Being able to write a professional resume that is going to have recruiters reaching out to book interviews requires you to add some punch with powerful action verbs! The type of positions you are applying for will determine the action verbs you should be using – these should be included as part of your resume’s keyword strategy. Let’s learn more, look at some examples, and then we’ll get to the list of 50+ powerful action verbs you need to use on your resume!
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Your resume needs to use concise language to grab the attention of the person screening applications. Using action verbs to demonstrate your previous experience and how applicable it is to the position you are applying for – will set you apart from hundreds or even thousands of candidates applying for the same jobs you are!
In this post, I will cover everything you need to know about action verbs, why you need to include them on your resume, and how to include them.
Some of the common questions that I’ll answer for you include:
- What are action words/action statements in a resume?
- What are good action verbs that you should include on your resume?
- What are weak action verbs that you should not include on your resume?
- What are some examples of action words that should be included in a resume?
- And we’ll wrap it up with a list of 50+ action verbs that you need to use on your resume!
Now, let’s start learning about powerful action verbs and how using the right ones can dramatically affect the content of your resume.
What Are Action Verbs?
Action verbs are words used to describe what a person or thing is doing. When used on a resume, you use them to explain the tasks you complete in your job(s), your current and previous jobs. You should use power-packed, strong action verbs to detail your experience and achievements.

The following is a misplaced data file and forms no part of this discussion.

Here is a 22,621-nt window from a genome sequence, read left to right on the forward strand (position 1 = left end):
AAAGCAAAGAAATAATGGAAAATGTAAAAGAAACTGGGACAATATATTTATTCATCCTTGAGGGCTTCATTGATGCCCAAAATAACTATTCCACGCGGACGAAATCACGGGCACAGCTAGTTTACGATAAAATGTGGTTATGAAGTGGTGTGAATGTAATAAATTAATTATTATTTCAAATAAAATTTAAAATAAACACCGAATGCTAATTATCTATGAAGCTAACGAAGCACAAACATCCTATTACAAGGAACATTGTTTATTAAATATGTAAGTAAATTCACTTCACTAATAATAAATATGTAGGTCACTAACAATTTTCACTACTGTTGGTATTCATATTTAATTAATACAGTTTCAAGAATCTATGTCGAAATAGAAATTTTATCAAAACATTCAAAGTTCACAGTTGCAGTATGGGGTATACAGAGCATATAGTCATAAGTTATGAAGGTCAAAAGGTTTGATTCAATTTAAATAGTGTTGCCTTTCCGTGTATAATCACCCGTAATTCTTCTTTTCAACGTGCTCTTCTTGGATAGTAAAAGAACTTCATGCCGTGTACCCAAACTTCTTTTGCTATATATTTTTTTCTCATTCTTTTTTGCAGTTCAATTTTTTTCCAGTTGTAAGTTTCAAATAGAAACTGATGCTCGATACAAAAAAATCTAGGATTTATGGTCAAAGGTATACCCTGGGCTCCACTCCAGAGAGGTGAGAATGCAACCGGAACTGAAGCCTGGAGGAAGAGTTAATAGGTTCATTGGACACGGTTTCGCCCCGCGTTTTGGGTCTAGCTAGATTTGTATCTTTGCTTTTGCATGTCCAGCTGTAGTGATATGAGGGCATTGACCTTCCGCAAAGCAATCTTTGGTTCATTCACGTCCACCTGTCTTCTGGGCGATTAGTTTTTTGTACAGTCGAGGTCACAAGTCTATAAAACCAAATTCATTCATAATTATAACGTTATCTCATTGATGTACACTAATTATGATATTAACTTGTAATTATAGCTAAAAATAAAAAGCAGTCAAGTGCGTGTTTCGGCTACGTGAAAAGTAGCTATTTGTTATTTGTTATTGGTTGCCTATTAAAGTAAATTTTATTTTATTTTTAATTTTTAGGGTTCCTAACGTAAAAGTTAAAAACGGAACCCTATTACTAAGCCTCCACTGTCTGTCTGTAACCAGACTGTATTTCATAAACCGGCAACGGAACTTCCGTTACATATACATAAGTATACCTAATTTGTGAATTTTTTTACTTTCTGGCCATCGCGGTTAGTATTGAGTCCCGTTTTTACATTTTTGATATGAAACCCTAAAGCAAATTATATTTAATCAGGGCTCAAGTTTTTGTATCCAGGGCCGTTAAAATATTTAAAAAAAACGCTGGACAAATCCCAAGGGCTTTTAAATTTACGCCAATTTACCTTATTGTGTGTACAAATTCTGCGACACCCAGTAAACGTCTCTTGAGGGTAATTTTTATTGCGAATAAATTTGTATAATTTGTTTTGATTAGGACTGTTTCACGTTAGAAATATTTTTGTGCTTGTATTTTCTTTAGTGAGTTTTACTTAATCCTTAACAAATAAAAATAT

What Are Good Action Verbs To Use On A Resume?
When used correctly, action verbs will closely match the information a company has provided on their job description – which you will find within a job advertisement. When writing the experience section of your resume, you should add powerful action verbs to both your position summary and as well your selected achievements. The action verbs within your summary will follow regular sentence format; whereas, in your selected achievements, you will start each bullet point with a powerful action verb.
The most important rule of thumb to follow is to first look at the language used by the employer in the job ad, and select verbs specific to the knowledge, skills, and abilities required to perform the job the employer is looking for. Determine what the job action statements require and match your resume action statements to the requirements. This is also an important tip to help you beat an applicant tracking system (ATS) scan.
For example, if you are applying for a job that requires numerical analysis, you will want to include verbs such as: quantified, forecasted, analyzed, calculated, etc. in your resume.
What Are Weak Action Verbs That You Should Avoid Using On Your Resume?
The “weak” action verbs that you often hear about are the ones that are most commonly used and are very general.
For example “responsible for…”